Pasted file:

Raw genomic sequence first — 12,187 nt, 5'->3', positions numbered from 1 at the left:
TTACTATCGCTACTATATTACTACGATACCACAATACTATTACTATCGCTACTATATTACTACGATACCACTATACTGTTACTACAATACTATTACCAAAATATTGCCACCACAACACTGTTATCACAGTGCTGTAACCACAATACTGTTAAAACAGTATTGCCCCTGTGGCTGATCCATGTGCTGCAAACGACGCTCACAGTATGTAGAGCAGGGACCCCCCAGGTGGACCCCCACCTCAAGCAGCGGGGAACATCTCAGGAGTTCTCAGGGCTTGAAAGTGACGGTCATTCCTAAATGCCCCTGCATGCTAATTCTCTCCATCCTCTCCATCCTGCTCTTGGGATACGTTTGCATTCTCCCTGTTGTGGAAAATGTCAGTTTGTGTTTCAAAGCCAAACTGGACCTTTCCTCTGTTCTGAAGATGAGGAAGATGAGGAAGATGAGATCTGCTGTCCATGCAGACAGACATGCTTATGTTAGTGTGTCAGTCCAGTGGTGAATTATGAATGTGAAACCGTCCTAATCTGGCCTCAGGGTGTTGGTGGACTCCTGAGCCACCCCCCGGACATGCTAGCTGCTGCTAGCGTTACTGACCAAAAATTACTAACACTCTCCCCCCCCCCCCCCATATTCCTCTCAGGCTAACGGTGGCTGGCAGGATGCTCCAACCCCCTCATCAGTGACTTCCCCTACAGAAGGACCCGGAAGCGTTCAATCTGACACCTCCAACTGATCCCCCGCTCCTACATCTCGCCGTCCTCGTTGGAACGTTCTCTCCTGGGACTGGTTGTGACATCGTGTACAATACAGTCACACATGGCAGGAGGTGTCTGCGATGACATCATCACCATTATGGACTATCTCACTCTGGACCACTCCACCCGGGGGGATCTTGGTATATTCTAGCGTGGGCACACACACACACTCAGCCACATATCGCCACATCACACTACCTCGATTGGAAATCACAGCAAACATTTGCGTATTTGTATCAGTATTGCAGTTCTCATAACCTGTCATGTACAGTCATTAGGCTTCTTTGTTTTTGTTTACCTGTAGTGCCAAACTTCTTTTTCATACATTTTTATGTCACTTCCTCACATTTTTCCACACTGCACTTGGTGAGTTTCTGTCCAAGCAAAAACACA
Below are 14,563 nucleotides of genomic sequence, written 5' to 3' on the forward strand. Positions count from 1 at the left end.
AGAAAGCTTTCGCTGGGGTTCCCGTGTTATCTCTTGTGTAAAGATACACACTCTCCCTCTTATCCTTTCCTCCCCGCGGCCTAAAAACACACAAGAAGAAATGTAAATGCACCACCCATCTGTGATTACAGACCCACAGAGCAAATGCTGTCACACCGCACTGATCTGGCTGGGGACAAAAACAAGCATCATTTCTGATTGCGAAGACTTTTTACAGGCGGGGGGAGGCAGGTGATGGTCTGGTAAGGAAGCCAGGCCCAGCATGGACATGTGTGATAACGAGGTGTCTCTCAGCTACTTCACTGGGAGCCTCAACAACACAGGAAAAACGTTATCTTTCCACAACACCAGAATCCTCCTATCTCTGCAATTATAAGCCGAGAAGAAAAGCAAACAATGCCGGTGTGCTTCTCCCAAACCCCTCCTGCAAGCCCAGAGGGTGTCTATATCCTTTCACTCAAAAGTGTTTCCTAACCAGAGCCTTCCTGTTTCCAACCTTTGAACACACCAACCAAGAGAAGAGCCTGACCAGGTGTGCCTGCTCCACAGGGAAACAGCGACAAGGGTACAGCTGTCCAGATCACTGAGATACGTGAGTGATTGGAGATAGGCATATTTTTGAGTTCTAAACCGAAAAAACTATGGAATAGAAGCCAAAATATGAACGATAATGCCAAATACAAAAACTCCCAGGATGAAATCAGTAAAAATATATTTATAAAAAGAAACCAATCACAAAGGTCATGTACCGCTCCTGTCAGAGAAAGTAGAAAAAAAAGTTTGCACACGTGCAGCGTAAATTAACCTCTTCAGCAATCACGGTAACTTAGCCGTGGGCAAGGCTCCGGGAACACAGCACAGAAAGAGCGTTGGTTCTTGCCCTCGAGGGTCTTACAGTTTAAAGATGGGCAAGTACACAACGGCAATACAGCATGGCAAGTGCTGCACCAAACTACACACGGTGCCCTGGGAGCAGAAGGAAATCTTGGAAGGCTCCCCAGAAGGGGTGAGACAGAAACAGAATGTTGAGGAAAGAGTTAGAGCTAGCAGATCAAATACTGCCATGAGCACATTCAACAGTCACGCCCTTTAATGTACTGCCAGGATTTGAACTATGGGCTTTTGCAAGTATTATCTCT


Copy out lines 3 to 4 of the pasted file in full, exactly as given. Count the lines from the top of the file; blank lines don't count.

Below are 14,563 nucleotides of genomic sequence, written 5' to 3' on the forward strand. Positions count from 1 at the left end.
AGAAAGCTTTCGCTGGGGTTCCCGTGTTATCTCTTGTGTAAAGATACACACTCTCCCTCTTATCCTTTCCTCCCCGCGGCCTAAAAACACACAAGAAGAAATGTAAATGCACCACCCATCTGTGATTACAGACCCACAGAGCAAATGCTGTCACACCGCACTGATCTGGCTGGGGACAAAAACAAGCATCATTTCTGATTGCGAAGACTTTTTACAGGCGGGGGGAGGCAGGTGATGGTCTGGTAAGGAAGCCAGGCCCAGCATGGACATGTGTGATAACGAGGTGTCTCTCAGCTACTTCACTGGGAGCCTCAACAACACAGGAAAAACGTTATCTTTCCACAACACCAGAATCCTCCTATCTCTGCAATTATAAGCCGAGAAGAAAAGCAAACAATGCCGGTGTGCTTCTCCCAAACCCCTCCTGCAAGCCCAGAGGGTGTCTATATCCTTTCACTCAAAAGTGTTTCCTAACCAGAGCCTTCCTGTTTCCAACCTTTGAACACACCAACCAAGAGAAGAGCCTGACCAGGTGTGCCTGCTCCACAGGGAAACAGCGACAAGGGTACAGCTGTCCAGATCACTGAGATACGTGAGTGATTGGAGATAGGCATATTTTTGAGTTCTAAACCGAAAAAACTATGGAATAGAAGCCAAAATATGAACGATAATGCCAAATACAAAAACTCCCAGGATGAAATCAGTAAAAATATATTTATAAAAAGAAACCAATCACAAAGGTCATGTACCGCTCCTGTCAGAGAAAGTAGAAAAAAAAGTTTGCACACGTGCAGCGTAAATTAACCTCTTCAGCAATCACGGTAACTTAGCCGTGGGCAAGGCTCCGGGAACACAGCACAGAAAGAGCGTTGGTTCTTGCCCTCGAGGGTCTTACAGTTTAAAGATGGGCAAGTACACAACGGCAATACAGCATGGCAAGTGCTGCACCAAACTACACACGGTGCCCTGGGAGCAGAAGGAAATCTTGGAAGGCTCCCCAGAAGGGGTGAGACAGAAACAGAATGTTGAGGAAAGAGTTAGAGCTAGCAGATCAAATACTGCCATGAGCACATTCAACAGTCACGCCCTTTAATGTACTGCCAGGATTTGAACTATGGGCTTTTGCAAGTATTATCTCT